Big sea (small boat)

Visit Double Handed Offshore Series

But if you do the preparation correctly then everything is possible

Racing a small boat shorthanded across the Atlantic is one of the bucket list challenges for many amateur doublehanded offshore sailors. Kate Cope looks at the different options from those who have experienced the races.

The RORC has completed its 10th Transatlantic race from Lanzarote to Grenada and if you want to join, the 11th edition starts in January 2025. The race attracts plenty of highprofile mono and multihulls but past editions have had few doublehanders. The timing is perfect for some bucket list Caribbean racing, you arrive in plenty of time for RORC Caribbean 600 (mid-February) and most of the inshore regattas. It’s well organised and good value, with the lowest entry fee of all the races, and complimentary social events.

Cap Martinique started its second edition in April. This relatively new race from La Trinité to Martinique is proving to be very popular with both solo and double-handed boats. Its first edition attracted 35 boats and this one had 80 boats racing so plenty of good quality competition in a narrow rating band. The race also had the advantage of a short delivery from northern Europe to the start, and the ambiance was warm and friendly.

Best Advice
It is important to have back-ups for all critical systems and resources. Many shorthanded boats install a second autopilot on a separate NMEA backbone, as water ingress or a lightening strike can take down your primary backbone and all associated instruments. It’s also critical your autopilot is calibrated to handle the larger waves. For back-up power generation, solar panels are light and efficient in the sunshine and Efoy fuel cells are quiet and work 24-hours.

Main picture: Gavin Howe and Maggie Adamson competed in the 2024 RORC Transatlantic Race in their Jeaneau Sun Fast 3600, Tigris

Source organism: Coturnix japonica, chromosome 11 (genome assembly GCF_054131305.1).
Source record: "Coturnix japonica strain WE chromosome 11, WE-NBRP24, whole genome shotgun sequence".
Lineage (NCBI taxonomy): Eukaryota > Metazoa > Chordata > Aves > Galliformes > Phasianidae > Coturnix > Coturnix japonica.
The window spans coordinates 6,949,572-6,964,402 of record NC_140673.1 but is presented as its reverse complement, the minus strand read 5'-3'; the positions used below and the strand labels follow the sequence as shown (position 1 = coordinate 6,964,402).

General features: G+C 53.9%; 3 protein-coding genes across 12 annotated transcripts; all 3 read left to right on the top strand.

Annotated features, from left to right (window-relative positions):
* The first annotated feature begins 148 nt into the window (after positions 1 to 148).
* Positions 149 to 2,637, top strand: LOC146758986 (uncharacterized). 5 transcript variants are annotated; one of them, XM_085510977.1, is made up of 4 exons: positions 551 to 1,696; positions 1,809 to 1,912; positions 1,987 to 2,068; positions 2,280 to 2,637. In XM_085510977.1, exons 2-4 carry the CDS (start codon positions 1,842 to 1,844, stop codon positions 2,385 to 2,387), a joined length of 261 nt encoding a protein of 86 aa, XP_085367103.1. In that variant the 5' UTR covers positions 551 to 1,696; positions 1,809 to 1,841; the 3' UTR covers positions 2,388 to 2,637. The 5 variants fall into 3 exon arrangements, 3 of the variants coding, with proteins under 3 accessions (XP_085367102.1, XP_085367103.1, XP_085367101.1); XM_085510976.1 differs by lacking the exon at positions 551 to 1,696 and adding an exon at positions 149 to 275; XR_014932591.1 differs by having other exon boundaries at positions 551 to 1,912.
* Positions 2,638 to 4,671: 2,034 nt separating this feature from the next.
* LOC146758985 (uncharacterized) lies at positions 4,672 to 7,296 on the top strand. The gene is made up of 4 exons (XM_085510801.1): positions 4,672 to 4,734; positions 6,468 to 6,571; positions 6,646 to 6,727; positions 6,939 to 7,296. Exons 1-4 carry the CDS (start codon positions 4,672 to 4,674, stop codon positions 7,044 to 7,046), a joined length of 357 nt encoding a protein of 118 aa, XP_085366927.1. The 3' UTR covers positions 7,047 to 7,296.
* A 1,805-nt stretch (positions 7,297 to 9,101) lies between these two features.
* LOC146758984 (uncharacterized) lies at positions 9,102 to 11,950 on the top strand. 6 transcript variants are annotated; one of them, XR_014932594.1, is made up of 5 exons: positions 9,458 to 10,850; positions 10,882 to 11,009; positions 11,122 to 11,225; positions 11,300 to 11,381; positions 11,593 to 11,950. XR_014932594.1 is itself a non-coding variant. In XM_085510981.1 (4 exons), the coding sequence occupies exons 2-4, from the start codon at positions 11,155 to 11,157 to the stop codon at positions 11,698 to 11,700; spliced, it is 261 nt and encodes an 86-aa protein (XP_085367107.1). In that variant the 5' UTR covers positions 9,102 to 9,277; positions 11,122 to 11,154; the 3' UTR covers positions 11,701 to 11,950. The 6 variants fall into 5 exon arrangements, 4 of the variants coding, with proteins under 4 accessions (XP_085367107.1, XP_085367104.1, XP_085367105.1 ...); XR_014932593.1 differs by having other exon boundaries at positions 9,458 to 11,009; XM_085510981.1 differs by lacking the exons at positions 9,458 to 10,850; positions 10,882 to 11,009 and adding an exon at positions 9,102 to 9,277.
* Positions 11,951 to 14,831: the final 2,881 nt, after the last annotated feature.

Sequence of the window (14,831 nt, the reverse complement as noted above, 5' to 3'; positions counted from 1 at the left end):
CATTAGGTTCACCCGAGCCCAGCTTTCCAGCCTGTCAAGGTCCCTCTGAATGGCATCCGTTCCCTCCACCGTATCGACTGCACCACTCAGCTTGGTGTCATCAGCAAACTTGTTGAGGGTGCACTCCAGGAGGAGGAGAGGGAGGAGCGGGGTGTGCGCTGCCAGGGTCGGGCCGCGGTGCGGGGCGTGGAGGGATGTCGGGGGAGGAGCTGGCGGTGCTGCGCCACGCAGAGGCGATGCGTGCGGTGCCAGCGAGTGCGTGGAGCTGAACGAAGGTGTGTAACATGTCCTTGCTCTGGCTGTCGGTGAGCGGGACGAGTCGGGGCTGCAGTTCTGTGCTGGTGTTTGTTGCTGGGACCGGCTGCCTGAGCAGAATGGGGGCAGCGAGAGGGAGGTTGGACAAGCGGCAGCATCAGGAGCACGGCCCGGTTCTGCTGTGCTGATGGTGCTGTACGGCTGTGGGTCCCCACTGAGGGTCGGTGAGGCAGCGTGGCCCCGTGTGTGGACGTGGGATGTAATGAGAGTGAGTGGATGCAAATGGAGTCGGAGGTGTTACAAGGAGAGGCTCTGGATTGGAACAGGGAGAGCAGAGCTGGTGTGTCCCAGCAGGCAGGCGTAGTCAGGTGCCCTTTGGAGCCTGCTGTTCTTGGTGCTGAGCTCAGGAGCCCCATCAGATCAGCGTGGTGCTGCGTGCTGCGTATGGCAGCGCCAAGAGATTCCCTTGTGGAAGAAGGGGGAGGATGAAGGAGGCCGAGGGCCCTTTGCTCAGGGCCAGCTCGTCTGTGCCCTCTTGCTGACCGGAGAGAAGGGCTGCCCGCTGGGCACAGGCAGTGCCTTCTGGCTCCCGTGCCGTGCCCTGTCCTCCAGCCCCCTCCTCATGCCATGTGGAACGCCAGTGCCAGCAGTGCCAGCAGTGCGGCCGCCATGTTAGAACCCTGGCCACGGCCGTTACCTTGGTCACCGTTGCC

If you want weather GRIBs for routing then you will need more than an Iridium handheld. At the cheaper end of the scale Iridium Go! is slow but works. For more bandwidth and ability to send out small pictures and blogs then consider the Certus 100/200 or Starlink. Practice before the race to ensure you know how to download the compressed files and how to get the tracker info on the other boats.

There is a high risk of chafe on sails, halyards, sheets and guys so spares are essential and take a good sail repair kit. With the big rolling waves and constant squalls, the risk of a spinnaker wrap is high so consider a netting jib. Gavin Howe and Maggie Adamson who completed the RORC Transatlantic with their Sunfast 3600, Tigris, say they loved their netting jib as it protected them several times from a wrap. For the long downwind legs, a ready-to-go boom preventer is reassuring and a second spinnaker pole could save your race.

Be prepared for a lot more hours of darkness than northern Europe summer races, take high-powered torches and install a mast light for trimming. Sargasso weed levels are increasing, a weed stick is useful for the rudders and expect to round up regularly to free the weed from the keel.

Taking a relatively small boat across a large expanse of ocean may seem daunting, but many have done it. If Christopher Columbus could make it to the Caribbean in 1492 in a leaky old wooden boat, then for sure it’s possible in a modern plastic racing boat!

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